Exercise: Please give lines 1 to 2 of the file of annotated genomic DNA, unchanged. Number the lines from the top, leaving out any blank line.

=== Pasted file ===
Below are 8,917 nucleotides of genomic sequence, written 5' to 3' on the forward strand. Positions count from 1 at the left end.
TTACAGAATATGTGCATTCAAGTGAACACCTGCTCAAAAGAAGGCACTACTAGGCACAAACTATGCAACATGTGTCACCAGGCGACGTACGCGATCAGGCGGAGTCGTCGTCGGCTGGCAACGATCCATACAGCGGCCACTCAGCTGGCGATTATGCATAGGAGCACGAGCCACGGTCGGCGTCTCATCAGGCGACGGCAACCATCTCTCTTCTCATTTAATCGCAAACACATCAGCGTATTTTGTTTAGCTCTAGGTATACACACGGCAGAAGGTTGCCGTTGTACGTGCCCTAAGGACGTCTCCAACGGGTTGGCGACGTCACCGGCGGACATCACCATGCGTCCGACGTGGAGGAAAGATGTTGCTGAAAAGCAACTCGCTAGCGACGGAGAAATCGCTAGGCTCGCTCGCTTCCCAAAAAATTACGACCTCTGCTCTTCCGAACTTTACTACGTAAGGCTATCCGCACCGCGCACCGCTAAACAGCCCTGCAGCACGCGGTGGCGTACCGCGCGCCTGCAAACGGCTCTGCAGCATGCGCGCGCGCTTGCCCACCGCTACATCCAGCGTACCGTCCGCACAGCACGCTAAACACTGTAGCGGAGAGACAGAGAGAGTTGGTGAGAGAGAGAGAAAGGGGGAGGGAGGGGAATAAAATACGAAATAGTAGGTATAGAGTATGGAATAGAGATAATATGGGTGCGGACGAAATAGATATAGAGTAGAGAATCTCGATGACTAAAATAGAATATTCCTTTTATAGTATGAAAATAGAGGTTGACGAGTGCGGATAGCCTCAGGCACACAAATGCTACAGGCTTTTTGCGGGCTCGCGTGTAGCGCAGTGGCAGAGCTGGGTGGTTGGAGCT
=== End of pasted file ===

Below are 8,917 nucleotides of genomic sequence, written 5' to 3' on the forward strand. Positions count from 1 at the left end.
TTACAGAATATGTGCATTCAAGTGAACACCTGCTCAAAAGAAGGCACTACTAGGCACAAACTATGCAACATGTGTCACCAGGCGACGTACGCGATCAGGCGGAGTCGTCGTCGGCTGGCAACGATCCATACAGCGGCCACTCAGCTGGCGATTATGCATAGGAGCACGAGCCACGGTCGGCGTCTCATCAGGCGACGGCAACCATCTCTCTTCTCATTTAATCGCAAACACATCAGCGTATTTTGTTTAGCTCTAGGTATACACACGGCAGAAGGTTGCCGTTGTACGTGCCCTAAGGACGTCTCCAACGGGTTGGCGACGTCACCGGCGGACATCACCATGCGTCCGACGTGGAGGAAAGATGTTGCTGAAAAGCAACTCGCTAGCGACGGAGAAATCGCTAGGCTCGCTCGCTTCCCAAAAAATTACGACCTCTGCTCTTCCGAACTTTACTACGTAAGGCTATCCGCACCGCGCACCGCTAAACAGCCCTGCAGCACGCGGTGGCGTACCGCGCGCCTGCAAACGGCTCTGCAGCATGCGCGCGCGCTTGCCCACCGCTACATCCAGCGTACCGTCCGCACAGCACGCTAAACACTGTAGCGGAGAGACAGAGAGAGTTGGTGAGAGAGAGAGAAAGGGGGAGGGAGGGGAATAAAATACGAAATAGTAGGTATAGAGTATGGAATAGAGATAATATGGGTGCGGACGAAATAGATATAGAGTAGAGAATCTCGATGACTAAAATAGAATATTCCTTTTATAGTATGAAAATAGAGGTTGACGAGTGCGGATAGCCTCAGGCACACAAATGCTACAGGCTTTTTGCGGGCTCGCGTGTAGCGCAGTGGCAGAGCTGGGTGGTTGGAGCT